Walking into Reflection Garden made me feel as if I was walking into a church. I hushed my voice when I spoke to others nearby. A sense of quiet and calm fell over me as the light slipped in through the tops of the trees like light filtering through stained glass windows. The single bench felt more like a pew where one could give thanks to the ever-wonderful Spirit of nature.
The Japanese Garden was delightful in its rustic simplicity.
The Moss Garden felt primordial but also somehow unearthly and unreal. The glowing moss seemed to be something from another planet.
The overturned tree exposing its roots is an example of the fantastic maintenance of the garden. The tree is allowed to stay and become an impressive sculpture amidst the moss. Two wispy shrubs on either side of the root mass prevent a clear view until one is up close and face-to-face with the intertwining roots. The impact is heightened by being forced to view it this way. Genius!
Much thought also seems to be given of transitions from one area to another. They are accomplished in the most beautiful way.
I really enjoyed getting to talk to some of the Bloedel gardeners. They're so great!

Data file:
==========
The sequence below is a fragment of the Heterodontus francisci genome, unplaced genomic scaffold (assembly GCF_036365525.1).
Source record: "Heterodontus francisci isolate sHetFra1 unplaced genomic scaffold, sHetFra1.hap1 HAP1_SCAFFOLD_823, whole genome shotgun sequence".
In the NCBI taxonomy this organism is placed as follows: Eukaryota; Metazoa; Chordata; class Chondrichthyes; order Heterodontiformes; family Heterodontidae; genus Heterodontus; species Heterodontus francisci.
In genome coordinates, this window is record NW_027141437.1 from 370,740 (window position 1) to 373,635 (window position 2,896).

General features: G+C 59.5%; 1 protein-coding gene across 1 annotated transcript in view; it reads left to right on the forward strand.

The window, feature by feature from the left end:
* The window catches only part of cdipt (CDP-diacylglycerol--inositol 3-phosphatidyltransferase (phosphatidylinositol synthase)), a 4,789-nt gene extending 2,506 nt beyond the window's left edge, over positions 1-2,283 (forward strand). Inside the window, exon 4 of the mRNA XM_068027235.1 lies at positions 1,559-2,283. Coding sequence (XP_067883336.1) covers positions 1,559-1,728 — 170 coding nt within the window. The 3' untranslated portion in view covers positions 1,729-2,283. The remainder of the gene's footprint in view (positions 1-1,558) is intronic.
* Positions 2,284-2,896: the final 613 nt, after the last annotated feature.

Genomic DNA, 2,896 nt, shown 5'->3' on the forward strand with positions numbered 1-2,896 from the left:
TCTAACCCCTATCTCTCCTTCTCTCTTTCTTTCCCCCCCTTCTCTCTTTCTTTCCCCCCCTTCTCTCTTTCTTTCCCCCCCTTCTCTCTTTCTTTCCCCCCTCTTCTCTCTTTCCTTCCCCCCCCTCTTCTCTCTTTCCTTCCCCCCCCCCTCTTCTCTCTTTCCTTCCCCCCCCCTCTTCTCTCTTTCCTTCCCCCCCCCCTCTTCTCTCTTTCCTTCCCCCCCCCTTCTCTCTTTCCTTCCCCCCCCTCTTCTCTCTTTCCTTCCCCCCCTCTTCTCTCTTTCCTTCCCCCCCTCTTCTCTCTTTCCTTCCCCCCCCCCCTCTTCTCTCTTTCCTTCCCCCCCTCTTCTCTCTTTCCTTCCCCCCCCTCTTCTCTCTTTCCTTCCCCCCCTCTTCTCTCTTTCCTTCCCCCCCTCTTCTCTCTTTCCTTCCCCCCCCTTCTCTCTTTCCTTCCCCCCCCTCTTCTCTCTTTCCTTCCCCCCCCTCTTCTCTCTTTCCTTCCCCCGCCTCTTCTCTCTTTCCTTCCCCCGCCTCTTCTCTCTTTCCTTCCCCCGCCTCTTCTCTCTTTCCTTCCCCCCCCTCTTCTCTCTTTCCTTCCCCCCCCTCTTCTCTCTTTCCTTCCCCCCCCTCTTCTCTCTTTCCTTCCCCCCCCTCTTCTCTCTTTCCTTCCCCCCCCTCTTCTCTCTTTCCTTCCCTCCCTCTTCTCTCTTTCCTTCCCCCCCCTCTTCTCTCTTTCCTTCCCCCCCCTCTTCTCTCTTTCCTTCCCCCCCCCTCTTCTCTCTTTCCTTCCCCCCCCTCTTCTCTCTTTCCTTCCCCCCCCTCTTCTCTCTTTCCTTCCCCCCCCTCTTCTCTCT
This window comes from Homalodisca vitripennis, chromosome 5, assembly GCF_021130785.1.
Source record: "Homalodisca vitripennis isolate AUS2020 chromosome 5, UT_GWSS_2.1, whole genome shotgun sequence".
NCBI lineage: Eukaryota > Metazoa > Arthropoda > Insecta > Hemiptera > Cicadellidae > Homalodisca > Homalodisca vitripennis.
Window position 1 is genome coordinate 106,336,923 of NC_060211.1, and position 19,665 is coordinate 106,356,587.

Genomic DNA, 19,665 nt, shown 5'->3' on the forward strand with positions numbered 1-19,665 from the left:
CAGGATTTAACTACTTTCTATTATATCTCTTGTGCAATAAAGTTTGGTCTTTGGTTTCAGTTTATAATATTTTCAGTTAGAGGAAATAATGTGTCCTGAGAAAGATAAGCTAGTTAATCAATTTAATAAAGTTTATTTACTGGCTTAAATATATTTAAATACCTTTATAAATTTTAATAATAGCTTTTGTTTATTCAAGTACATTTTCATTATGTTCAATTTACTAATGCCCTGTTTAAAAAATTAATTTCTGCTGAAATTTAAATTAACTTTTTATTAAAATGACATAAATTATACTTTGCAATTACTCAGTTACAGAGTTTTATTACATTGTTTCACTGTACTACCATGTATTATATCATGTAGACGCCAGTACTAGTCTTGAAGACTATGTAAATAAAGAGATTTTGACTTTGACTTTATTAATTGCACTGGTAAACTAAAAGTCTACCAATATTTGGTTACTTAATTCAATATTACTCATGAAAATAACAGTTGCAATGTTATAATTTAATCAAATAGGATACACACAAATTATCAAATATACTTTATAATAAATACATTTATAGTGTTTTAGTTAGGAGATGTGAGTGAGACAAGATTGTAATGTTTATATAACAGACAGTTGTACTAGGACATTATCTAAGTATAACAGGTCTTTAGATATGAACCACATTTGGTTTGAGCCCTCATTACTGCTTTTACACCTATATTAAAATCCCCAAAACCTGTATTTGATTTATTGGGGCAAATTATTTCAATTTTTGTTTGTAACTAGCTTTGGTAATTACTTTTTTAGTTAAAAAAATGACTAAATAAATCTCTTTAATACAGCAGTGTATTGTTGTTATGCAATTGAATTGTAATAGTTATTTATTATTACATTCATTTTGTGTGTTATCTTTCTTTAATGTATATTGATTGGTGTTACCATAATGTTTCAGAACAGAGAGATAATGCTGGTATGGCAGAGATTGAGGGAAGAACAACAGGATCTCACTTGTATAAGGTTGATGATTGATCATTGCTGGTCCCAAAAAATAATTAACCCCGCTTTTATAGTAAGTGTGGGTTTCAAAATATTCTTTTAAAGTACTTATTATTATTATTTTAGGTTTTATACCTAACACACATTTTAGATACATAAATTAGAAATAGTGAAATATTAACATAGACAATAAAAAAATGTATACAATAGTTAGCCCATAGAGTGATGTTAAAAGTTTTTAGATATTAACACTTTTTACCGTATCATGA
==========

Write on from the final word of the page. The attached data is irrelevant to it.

The woodland garden was a wonderfully wild and wet experience!
Even within this more "untamed" area, careful thought is given to delightful surprises. I walked along, never knowing how close I was to a wildlife pond until I came around a tree to be surprised by a window onto the water. Here is a photo of the approach (with no idea of the pond beyond):
And here is a few steps further down the path when the window opens up to reveal the water:
The play of light and dark, the tension of border between woods and meadow is a classic pull in the human brain - the protection of hiding in the woods versus the relief of being in the open and being able to see what is approaching. One's preference of one over the other can be interesting to examine. On this day, I was enjoying them both. The grass of the meadow was beautiful with its undulations and subtle color.
It had been raining when I was in the trees and after walking for a bit with my umbrella up, I realized that there was no rain falling - even though I could still hear the distinct and loud sound of rain. I put down my umbrella and realized it was the trees that surrounded the meadow that were still "raining" as the water dripped from leaf to leaf. It was an interesting experience to stand there in the open, staying dry, while being completely surrounded by the sound of loud rain - not of dripping - but of rain because of the large number of trees nearby.
I really enjoyed the placement of benches around the garden too. I didn't sit in any of them because I was briskly trying to not miss an inch of the place. I'd love to return and spend some extended time absorbing the beauty.
It was a wet day but I think we all had a great time. Thank you to the Bloedel staff for such a wonderful experience! I'm dreaming of coming back sometime on a crisp autumn day to see the colors turn, as a counterpoint to this wonderfully green day. I'm sure the garden is lovely in every season!